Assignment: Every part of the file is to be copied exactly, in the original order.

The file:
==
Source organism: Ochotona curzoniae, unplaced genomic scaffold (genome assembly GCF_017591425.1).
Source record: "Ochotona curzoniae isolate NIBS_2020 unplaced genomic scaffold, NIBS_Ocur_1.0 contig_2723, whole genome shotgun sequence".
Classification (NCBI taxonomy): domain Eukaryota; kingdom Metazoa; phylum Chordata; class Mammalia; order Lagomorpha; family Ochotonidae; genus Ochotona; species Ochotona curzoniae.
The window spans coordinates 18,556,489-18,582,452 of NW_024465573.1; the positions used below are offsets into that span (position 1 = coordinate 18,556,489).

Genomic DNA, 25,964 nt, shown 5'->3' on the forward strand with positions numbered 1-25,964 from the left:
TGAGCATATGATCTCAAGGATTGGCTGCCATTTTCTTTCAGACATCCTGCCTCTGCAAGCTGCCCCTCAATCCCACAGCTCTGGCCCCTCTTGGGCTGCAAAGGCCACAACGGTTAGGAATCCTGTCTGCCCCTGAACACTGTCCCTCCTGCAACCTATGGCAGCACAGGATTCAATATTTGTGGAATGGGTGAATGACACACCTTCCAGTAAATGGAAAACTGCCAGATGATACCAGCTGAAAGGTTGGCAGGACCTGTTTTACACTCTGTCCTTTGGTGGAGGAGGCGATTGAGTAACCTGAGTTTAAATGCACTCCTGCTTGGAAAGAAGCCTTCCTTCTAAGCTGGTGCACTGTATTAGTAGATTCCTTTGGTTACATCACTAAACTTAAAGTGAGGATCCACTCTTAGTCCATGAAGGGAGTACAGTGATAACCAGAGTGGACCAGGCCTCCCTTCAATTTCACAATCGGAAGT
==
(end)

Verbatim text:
Source organism: Ochotona curzoniae, unplaced genomic scaffold (genome assembly GCF_017591425.1).
Source record: "Ochotona curzoniae isolate NIBS_2020 unplaced genomic scaffold, NIBS_Ocur_1.0 contig_2723, whole genome shotgun sequence".
Classification (NCBI taxonomy): domain Eukaryota; kingdom Metazoa; phylum Chordata; class Mammalia; order Lagomorpha; family Ochotonidae; genus Ochotona; species Ochotona curzoniae.
The window spans coordinates 18,556,489-18,582,452 of NW_024465573.1; the positions used below are offsets into that span (position 1 = coordinate 18,556,489).

Genomic DNA, 25,964 nt, shown 5'->3' on the forward strand with positions numbered 1-25,964 from the left:
TGAGCATATGATCTCAAGGATTGGCTGCCATTTTCTTTCAGACATCCTGCCTCTGCAAGCTGCCCCTCAATCCCACAGCTCTGGCCCCTCTTGGGCTGCAAAGGCCACAACGGTTAGGAATCCTGTCTGCCCCTGAACACTGTCCCTCCTGCAACCTATGGCAGCACAGGATTCAATATTTGTGGAATGGGTGAATGACACACCTTCCAGTAAATGGAAAACTGCCAGATGATACCAGCTGAAAGGTTGGCAGGACCTGTTTTACACTCTGTCCTTTGGTGGAGGAGGCGATTGAGTAACCTGAGTTTAAATGCACTCCTGCTTGGAAAGAAGCCTTCCTTCTAAGCTGGTGCACTGTATTAGTAGATTCCTTTGGTTACATCACTAAACTTAAAGTGAGGATCCACTCTTAGTCCATGAAGGGAGTACAGTGATAACCAGAGTGGACCAGGCCTCCCTTCAATTTCACAATCGGAAGT